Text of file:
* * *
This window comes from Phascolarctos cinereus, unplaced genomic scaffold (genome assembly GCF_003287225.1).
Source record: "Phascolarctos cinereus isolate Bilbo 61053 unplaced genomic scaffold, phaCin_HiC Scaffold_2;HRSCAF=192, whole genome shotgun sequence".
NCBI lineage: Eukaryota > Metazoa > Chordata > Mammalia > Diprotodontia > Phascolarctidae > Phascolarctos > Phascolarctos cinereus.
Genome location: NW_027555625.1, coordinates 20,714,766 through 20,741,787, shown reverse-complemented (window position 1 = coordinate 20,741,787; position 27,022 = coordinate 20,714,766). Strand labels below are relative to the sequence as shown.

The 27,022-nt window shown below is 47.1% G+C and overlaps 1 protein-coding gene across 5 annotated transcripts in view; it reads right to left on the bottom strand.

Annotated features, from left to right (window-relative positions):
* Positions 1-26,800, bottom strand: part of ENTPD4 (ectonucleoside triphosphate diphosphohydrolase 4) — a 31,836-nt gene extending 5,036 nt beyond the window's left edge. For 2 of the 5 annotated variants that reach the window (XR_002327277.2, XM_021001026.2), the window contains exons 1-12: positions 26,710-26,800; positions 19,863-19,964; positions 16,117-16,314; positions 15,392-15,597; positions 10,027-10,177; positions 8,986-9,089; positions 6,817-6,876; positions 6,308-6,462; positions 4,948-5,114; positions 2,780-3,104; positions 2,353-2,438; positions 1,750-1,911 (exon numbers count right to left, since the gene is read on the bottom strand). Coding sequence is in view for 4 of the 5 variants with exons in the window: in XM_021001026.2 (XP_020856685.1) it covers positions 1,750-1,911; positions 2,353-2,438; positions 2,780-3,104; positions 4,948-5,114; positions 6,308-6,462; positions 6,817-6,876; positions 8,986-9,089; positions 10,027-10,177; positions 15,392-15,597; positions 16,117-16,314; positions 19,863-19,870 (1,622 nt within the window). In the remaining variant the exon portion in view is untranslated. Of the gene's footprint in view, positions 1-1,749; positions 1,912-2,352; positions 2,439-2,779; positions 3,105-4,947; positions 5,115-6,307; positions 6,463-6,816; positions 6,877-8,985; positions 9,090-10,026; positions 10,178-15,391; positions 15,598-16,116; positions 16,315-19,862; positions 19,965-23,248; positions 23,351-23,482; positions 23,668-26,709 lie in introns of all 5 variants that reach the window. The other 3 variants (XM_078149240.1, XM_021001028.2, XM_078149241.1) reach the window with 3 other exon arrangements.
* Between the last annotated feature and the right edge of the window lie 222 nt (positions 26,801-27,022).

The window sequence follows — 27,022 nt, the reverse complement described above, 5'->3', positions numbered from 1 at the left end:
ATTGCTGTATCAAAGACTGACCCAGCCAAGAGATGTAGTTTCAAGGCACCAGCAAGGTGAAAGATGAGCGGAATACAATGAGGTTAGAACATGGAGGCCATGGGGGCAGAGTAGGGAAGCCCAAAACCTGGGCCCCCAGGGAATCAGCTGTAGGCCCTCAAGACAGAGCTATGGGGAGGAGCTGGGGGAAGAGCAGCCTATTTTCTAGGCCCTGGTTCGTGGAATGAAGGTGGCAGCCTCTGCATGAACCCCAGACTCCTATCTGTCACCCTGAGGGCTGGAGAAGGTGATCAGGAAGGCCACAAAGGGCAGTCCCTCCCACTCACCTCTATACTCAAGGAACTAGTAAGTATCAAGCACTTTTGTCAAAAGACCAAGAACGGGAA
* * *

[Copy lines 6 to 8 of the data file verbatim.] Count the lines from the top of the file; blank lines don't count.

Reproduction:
Annotated features, from left to right (window-relative positions):
* Positions 1-26,800, bottom strand: part of ENTPD4 (ectonucleoside triphosphate diphosphohydrolase 4) — a 31,836-nt gene extending 5,036 nt beyond the window's left edge. For 2 of the 5 annotated variants that reach the window (XR_002327277.2, XM_021001026.2), the window contains exons 1-12: positions 26,710-26,800; positions 19,863-19,964; positions 16,117-16,314; positions 15,392-15,597; positions 10,027-10,177; positions 8,986-9,089; positions 6,817-6,876; positions 6,308-6,462; positions 4,948-5,114; positions 2,780-3,104; positions 2,353-2,438; positions 1,750-1,911 (exon numbers count right to left, since the gene is read on the bottom strand). Coding sequence is in view for 4 of the 5 variants with exons in the window: in XM_021001026.2 (XP_020856685.1) it covers positions 1,750-1,911; positions 2,353-2,438; positions 2,780-3,104; positions 4,948-5,114; positions 6,308-6,462; positions 6,817-6,876; positions 8,986-9,089; positions 10,027-10,177; positions 15,392-15,597; positions 16,117-16,314; positions 19,863-19,870 (1,622 nt within the window). In the remaining variant the exon portion in view is untranslated. Of the gene's footprint in view, positions 1-1,749; positions 1,912-2,352; positions 2,439-2,779; positions 3,105-4,947; positions 5,115-6,307; positions 6,463-6,816; positions 6,877-8,985; positions 9,090-10,026; positions 10,178-15,391; positions 15,598-16,116; positions 16,315-19,862; positions 19,965-23,248; positions 23,351-23,482; positions 23,668-26,709 lie in introns of all 5 variants that reach the window. The other 3 variants (XM_078149240.1, XM_021001028.2, XM_078149241.1) reach the window with 3 other exon arrangements.
* Between the last annotated feature and the right edge of the window lie 222 nt (positions 26,801-27,022).